Anonymity

Photo By TPH Intern Irene Elise Powlick

Above Photo: Coco Fath soaring over a High Junior Jumper fence at Devon in her Tucci dress boots and Samshield helmet.

By TPH Intern Jordan Cobb

From the time I started bopping around cross-rails on my fat, half-leased medium pony, I stuck to the status quo. Looking around the limited scene at the local horse shows and mimicking the older girls at the barn, I deciphered what the “uniform” was. Every show day from then on, I wore an RJ Classics Coat, plain black paddock boots, black leather garters, a simple black Charles Owens AYR8, plain tan breeches, and a thin brown leather belt with a golden bit on the side. The most daring I got was a light lavender show shirt, which was replaced by plain white if I was doing the beginner equitation that day. My bows allowed for some individuality in the beginning: my mom would buy ribbon at the local craft store and tie fresh bows each time. During a visit to Pony Finals the next year, I fell in love with the bows of one vendor there- perhaps because they were beautifully made or perhaps because everyone was wearing them- and replaced the one individual aspect of my wardrobe.

In the subsequent years as I moved up the to the AA circuit, I adapted my “style” to fit a new uniform. I switched out my cheap plain breeches for a fleet of the classic low rise Tailored Sportsmans, phased out my lavender show shirt and replaced the white ones with their Essex Talent Yarn counterparts, and toned down my bows. It wasn’t a bitter goodbye, and I didn’t have a desperate need to “fit in.” I was simply evolving to present myself best for the new task at hand, and my job description as a hunter rider didn’t include being noticed. I subscribed to this philosophy with no resistance and, in doing so, I bought into “equestrian anonymity.”

As the uniform carefully evolved, my style endured subtle refinements, each restoring the perfect “Wellington wardrobe.” I had so easily agreed with the notion of appearing identical; it was an unspoken force of consumer control, and I didn’t seem to be the only one blindly following. In an under saddle at indoors, given a margin of error of perhaps two riders, everyone was adorned in the same uniform with a couple options for mix and match. For your show coat, it seemed you could choose between Charles Ancona and RJ Classics. For your pants, you could choose between Animo and Tailored Sportsmans. For your helmet, you got a whopping three choices: Samshield, Charles Owens, or GPA. For your boots, you had a choice between Parlanti, Tucci, and Fabbri. As I did at indoors that first year, I adhere almost religiously to these options. The brands are high quality, comfortable, elegant, and simply make me feel the most confident showing. Maybe that’s how the majority of the people feel as well, and maybe a revolution of stylistic individuality would appeal to a small few, but I can’t imagine it.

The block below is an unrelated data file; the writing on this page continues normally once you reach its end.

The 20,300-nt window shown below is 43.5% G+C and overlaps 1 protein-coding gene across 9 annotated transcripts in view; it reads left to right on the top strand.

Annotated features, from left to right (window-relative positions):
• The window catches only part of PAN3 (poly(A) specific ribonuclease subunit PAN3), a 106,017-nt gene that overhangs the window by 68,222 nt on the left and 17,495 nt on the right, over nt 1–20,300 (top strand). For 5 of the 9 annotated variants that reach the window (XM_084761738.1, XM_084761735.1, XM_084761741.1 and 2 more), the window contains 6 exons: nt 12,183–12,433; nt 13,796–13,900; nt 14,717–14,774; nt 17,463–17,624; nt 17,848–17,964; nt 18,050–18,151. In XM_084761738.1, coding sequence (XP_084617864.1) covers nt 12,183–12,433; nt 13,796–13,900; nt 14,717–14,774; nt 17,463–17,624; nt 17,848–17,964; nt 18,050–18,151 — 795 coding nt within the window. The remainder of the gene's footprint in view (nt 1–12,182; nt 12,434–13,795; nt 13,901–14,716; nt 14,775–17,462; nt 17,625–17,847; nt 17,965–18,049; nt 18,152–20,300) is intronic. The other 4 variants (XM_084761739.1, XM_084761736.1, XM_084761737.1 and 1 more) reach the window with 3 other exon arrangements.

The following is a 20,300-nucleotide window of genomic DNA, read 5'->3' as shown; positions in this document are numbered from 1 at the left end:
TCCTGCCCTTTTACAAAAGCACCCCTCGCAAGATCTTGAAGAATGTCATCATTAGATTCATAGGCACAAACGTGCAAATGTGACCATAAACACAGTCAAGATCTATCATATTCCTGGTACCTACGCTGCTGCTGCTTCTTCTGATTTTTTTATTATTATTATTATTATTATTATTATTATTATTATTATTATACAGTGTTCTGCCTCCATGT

Allison Lee entering the equitation ring in her Tucci field boots and Tailored Sportsman breeches. Photo by TPH Ambassador Callie Hildenbrand.

I always admired the few big name riders who sported their own stylistic signature: Maddie Schaefer wore her brown Charles Owens, and Gia Rinaldi has her green Charles Ancona Shadbelly. Of course, they aren’t radically defying that status quo, but I have always admired the subtle confidence of their statements. I’ve long held the belief that I’m not a big enough rider to “get away with it.” It’s a toxic mentality, but it’s a result of the silent culture of AA Circuit hunter and equitation fashion.

Giavanna Rinaldi showing Bugsy Malone in her hunter green Charles Ancona Shadbelly and Parlanti Denver tall boots Devon. Photo by TPH Intern Irene Elise Powlick.

Yet, the question remains. Is this style simply the most elegant and for that reason has stood the test of time? Is it best to fit in- to the tee? Or is a little flare the key to being spotted in a massive crowd? Is the fabled subtle competitive edge of the right look worth erasing your individuality? Perhaps individuality is defined by more than attire.